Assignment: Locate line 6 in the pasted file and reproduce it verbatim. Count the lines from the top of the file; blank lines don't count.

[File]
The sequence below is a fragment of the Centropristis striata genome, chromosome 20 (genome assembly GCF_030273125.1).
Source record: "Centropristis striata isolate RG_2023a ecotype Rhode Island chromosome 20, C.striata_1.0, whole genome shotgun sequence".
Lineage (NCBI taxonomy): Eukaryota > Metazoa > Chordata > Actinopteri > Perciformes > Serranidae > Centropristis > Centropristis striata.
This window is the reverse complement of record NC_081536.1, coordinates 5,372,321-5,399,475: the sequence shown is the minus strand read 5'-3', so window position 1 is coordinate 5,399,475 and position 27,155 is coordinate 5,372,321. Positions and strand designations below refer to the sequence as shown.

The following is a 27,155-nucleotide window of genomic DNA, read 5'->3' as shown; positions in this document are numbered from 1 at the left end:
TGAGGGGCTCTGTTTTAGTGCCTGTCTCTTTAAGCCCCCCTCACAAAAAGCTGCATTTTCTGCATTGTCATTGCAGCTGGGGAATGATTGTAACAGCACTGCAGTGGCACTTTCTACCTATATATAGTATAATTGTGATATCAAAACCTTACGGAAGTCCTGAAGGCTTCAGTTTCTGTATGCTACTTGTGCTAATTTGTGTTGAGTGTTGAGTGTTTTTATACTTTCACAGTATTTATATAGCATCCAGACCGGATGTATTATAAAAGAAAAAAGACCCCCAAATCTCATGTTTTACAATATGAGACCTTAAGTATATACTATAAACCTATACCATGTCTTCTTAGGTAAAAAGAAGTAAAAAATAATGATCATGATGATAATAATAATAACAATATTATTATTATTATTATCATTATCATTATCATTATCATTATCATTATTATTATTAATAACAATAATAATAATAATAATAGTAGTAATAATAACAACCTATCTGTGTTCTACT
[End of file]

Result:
TGAGGGGCTCTGTTTTAGTGCCTGTCTCTTTAAGCCCCCCTCACAAAAAGCTGCATTTTCTGCATTGTCATTGCAGCTGGGGAATGATTGTAACAGCACTGCAGTGGCACTTTCTACCTATATATAGTATAATTGTGATATCAAAACCTTACGGAAGTCCTGAAGGCTTCAGTTTCTGTATGCTACTTGTGCTAATTTGTGTTGAGTGTTGAGTGTTTTTATACTTTCACAGTATTTATATAGCATCCAGACCGGATGTATTATAAAAGAAAAAAGACCCCCAAATCTCATGTTTTACAATATGAGACCTTAAGTATATACTATAAACCTATACCATGTCTTCTTAGGTAAAAAGAAGTAAAAAATAATGATCATGATGATAATAATAATAACAATATTATTATTATTATTATCATTATCATTATCATTATCATTATCATTATTATTATTAATAACAATAATAATAATAATAATAGTAGTAATAATAACAACCTATCTGTGTTCTACT